Skip to Content

Grants Awarded

2018-2019 CAA Learning Community Grant Abstracts

Expand or Collapse all.
  • Ms. Hannah Thornton and Dr. Lesli Biediger-Friedman

    The Food Security Learning Community (FSLC) is a group of undergraduate students, graduate students, dietetic interns, and faculty from the Nutrition and Foods program who work together to identify and address problems of food insecurity. Through mentorship, FSLC faculty guide student researchers in the development of evidence-based community nutrition interventions. Working within the Nutrition Care Process model, the FSLC engages in community-wide qualitative and quantitative assessment, planning and implementation of interventions, and ongoing monitoring and evaluation of projects. In 2016-2017, the FSLC identified campus hunger as the group’s focus, and completed an assessment of food insecurity at Texas State. In 2017-2018, the FSLC planned and implemented Bobcat Bounty, the first on-campus, student-run food pantry at Texas State. In 2018-2019, the group will focus on evaluating the effectiveness of Bobcat Bounty and supporting the long-term sustainability of the intervention. Since its inception, the FSLC has directly engaged 30 dietetic interns, three graduate students, seven undergraduate interns, and over 60 undergraduate volunteers in planning, implementing, analyzing, and presenting our research. Utilizing a client choice model, the Bobcat Bounty food pantry has served over 1800 bags of groceries to Texas State students in need.

  • Ms. Carla Ackerson

    The Research Lab offers five undergraduate students and one graduate student in the School of Social Work an opportunity to participate in an original research project to study academic entitlement in higher education. Students will enhance their research skills through generating research questions, developing questionnaires, setting up and administering surveys, collecting, managing, and analyzing data, and finally, writing up and presenting their findings to others. The Research Lab will meet once a week and will teach the students collegiality and the importance of collaborating within the university community to share ideas and find ways to participate in cross-discipline learning. Participating students will be encouraged to apply for the Texas State University Undergraduate Research Fellowship and at least one of the undergraduate Research Lab participants will be chosen to present his or her findings along with the Project Leader at a professional conference in June, 2019.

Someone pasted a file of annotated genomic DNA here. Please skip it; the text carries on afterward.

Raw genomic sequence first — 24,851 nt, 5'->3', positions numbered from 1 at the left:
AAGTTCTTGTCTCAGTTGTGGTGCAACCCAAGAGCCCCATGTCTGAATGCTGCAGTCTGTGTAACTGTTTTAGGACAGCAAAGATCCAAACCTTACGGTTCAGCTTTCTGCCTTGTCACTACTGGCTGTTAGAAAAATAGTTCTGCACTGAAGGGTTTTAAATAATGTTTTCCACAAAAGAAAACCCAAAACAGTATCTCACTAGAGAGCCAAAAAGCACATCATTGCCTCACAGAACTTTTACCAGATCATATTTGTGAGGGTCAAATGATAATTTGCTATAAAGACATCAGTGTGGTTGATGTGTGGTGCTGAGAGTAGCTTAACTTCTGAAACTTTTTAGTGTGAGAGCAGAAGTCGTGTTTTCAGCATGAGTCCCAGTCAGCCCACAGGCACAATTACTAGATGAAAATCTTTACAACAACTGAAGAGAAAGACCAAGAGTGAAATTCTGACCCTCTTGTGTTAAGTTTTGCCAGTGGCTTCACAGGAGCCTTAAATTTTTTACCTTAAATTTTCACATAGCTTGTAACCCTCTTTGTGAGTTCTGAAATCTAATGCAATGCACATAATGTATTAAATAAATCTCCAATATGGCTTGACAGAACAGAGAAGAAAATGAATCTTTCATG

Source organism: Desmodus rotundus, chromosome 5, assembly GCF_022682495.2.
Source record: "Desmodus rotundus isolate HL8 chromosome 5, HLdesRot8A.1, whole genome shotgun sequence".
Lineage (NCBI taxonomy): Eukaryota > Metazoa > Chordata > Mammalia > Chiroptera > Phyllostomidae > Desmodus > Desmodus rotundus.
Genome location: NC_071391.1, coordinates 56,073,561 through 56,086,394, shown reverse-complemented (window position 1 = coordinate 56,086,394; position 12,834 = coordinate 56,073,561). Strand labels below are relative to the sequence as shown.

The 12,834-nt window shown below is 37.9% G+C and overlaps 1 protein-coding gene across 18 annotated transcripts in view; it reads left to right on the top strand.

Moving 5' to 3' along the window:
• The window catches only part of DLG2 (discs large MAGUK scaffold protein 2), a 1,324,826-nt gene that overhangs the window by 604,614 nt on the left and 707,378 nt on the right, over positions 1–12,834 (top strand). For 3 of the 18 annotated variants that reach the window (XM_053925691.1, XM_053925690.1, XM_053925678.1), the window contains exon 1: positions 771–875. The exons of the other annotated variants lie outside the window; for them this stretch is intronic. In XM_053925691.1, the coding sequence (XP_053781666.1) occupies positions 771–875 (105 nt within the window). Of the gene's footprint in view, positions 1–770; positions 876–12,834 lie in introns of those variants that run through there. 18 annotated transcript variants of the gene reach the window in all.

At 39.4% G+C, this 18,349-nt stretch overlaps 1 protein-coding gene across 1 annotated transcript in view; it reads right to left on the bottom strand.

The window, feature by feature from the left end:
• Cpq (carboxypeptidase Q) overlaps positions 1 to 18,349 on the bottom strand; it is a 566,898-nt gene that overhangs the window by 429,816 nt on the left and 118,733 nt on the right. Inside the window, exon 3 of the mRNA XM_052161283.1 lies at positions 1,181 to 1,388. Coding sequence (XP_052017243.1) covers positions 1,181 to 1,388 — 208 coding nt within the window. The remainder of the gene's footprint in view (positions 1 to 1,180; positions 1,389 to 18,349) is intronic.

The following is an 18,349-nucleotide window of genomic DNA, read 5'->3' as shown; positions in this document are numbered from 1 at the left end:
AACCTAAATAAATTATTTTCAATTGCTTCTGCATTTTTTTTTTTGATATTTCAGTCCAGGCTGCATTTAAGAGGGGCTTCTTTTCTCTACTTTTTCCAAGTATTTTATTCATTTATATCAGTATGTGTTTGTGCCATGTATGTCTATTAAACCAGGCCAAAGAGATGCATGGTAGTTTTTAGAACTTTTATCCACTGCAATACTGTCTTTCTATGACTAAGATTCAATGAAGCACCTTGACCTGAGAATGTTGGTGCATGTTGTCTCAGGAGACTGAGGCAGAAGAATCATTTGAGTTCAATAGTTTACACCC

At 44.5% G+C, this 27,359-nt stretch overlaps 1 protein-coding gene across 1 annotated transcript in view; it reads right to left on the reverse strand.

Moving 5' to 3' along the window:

• Dr. Priscilla Goble and Dr. Norma Perez-Brena

    The Opportunities for Undergraduate Research in Family and Child Development (OUR FCD) Fellowship program will identify 10 talented undergraduate students interested in family and child development and provide them with human capital and financial resources necessary for pursing graduate degrees. OUR FCD fellows will be paired with a faculty mentor who will facilitate their engagement in rich research experiences. Upon completion, fellows will have a greater connection to our program, research, and faculty. This sense of connection should manifest in higher retention rates, reduced research anxiety, increased interest in research and graduate education, and overall preparation for graduate education. At the termination of a two-semester commitment, fellows will receive a $250 stipend plus funds for a GRE preparation book, one GRE exam fee, and one Texas State graduate application fee ($250 total). This financial support will help reduce financial strains related to participating in research and applying to graduate programs.

  • Dr. Nicole Wagner

    Based on the need for improving water and nutrient resource efficiency in food systems, coupled with the growing consumer demand for local and organic products, this project explores the feasibility of fruit and vegetable crops grown in greenhouse-based hydroponic systems in Central Texas. Hydroponic systems offer advantages over field-based farming methods, such as 90 to 95 percent less water use, increased production on less land area per year, crop production on non-arable land, and adaptability to extreme weather. Additionally, indoor hydroponic production in or near urban areas has the potential to reduce food miles, which helps to lower food waste by decreasing the amount of time from harvest to consumption, while potentially increasing nutrition content and flavor. This project will explore the ability of hydroponic production to create market opportunities, and determine if locally sourced nutrients, such as from composted food waste, can be used as organically sourced nutrients.

    Students will have exposure to the transdisciplinary aspects of this project during crop and soil science courses, such that approximately 216 undergraduate students will be impacted during the 2018-2019 academic year. Additionally, seven undergraduate and two graduate student researchers will be directly involved in this project.

  • Dr. Omar Lopez

    The Department of Occupational, Workforce, and Leadership Studies announces a new course for spring 2019 titled, Civic Engagement as Global Citizenship. Students will engage in innovative approaches to learning about community-based issues within the context of global citizenship. After completing the course, students will be able to understand civic issues from different frames (e.g., social, economic, political, etc.), assess a civic issue to propose alternative interventions, and extend an issue to regional, state, national, and global levels.

    For further information, please contact Dr. Omar S. Lopez, Associate Professor in the Department of Occupational, Workforce, and Leadership Studies via email